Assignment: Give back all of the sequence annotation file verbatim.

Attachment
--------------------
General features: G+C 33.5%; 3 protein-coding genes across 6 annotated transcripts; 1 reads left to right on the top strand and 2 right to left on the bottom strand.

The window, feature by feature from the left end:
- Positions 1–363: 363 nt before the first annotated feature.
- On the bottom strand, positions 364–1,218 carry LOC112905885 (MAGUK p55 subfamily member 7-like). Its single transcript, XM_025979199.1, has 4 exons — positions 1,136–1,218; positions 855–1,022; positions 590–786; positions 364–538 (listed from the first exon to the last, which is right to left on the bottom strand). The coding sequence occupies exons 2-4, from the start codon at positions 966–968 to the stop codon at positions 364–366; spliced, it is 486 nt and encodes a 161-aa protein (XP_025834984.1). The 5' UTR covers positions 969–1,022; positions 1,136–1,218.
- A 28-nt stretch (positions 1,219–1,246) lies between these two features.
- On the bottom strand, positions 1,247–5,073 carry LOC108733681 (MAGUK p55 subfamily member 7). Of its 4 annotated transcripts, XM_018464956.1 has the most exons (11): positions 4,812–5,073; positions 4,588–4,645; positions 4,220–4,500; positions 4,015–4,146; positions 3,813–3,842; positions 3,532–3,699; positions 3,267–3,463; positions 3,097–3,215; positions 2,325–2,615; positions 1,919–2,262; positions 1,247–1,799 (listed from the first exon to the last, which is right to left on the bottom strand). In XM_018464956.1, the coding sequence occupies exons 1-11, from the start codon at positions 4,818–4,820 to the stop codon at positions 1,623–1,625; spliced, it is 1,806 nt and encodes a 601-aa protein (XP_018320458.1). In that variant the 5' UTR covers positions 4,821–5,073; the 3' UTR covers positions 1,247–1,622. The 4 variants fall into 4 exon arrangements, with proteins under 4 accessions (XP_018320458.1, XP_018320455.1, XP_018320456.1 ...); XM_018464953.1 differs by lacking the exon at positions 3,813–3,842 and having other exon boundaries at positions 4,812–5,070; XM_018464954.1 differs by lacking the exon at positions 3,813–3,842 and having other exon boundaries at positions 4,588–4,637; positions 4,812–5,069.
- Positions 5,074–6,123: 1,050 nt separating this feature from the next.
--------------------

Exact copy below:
General features: G+C 33.5%; 3 protein-coding genes across 6 annotated transcripts; 1 reads left to right on the top strand and 2 right to left on the bottom strand.

The window, feature by feature from the left end:
- Positions 1–363: 363 nt before the first annotated feature.
- On the bottom strand, positions 364–1,218 carry LOC112905885 (MAGUK p55 subfamily member 7-like). Its single transcript, XM_025979199.1, has 4 exons — positions 1,136–1,218; positions 855–1,022; positions 590–786; positions 364–538 (listed from the first exon to the last, which is right to left on the bottom strand). The coding sequence occupies exons 2-4, from the start codon at positions 966–968 to the stop codon at positions 364–366; spliced, it is 486 nt and encodes a 161-aa protein (XP_025834984.1). The 5' UTR covers positions 969–1,022; positions 1,136–1,218.
- A 28-nt stretch (positions 1,219–1,246) lies between these two features.
- On the bottom strand, positions 1,247–5,073 carry LOC108733681 (MAGUK p55 subfamily member 7). Of its 4 annotated transcripts, XM_018464956.1 has the most exons (11): positions 4,812–5,073; positions 4,588–4,645; positions 4,220–4,500; positions 4,015–4,146; positions 3,813–3,842; positions 3,532–3,699; positions 3,267–3,463; positions 3,097–3,215; positions 2,325–2,615; positions 1,919–2,262; positions 1,247–1,799 (listed from the first exon to the last, which is right to left on the bottom strand). In XM_018464956.1, the coding sequence occupies exons 1-11, from the start codon at positions 4,818–4,820 to the stop codon at positions 1,623–1,625; spliced, it is 1,806 nt and encodes a 601-aa protein (XP_018320458.1). In that variant the 5' UTR covers positions 4,821–5,073; the 3' UTR covers positions 1,247–1,622. The 4 variants fall into 4 exon arrangements, with proteins under 4 accessions (XP_018320458.1, XP_018320455.1, XP_018320456.1 ...); XM_018464953.1 differs by lacking the exon at positions 3,813–3,842 and having other exon boundaries at positions 4,812–5,070; XM_018464954.1 differs by lacking the exon at positions 3,813–3,842 and having other exon boundaries at positions 4,588–4,637; positions 4,812–5,069.
- Positions 5,074–6,123: 1,050 nt separating this feature from the next.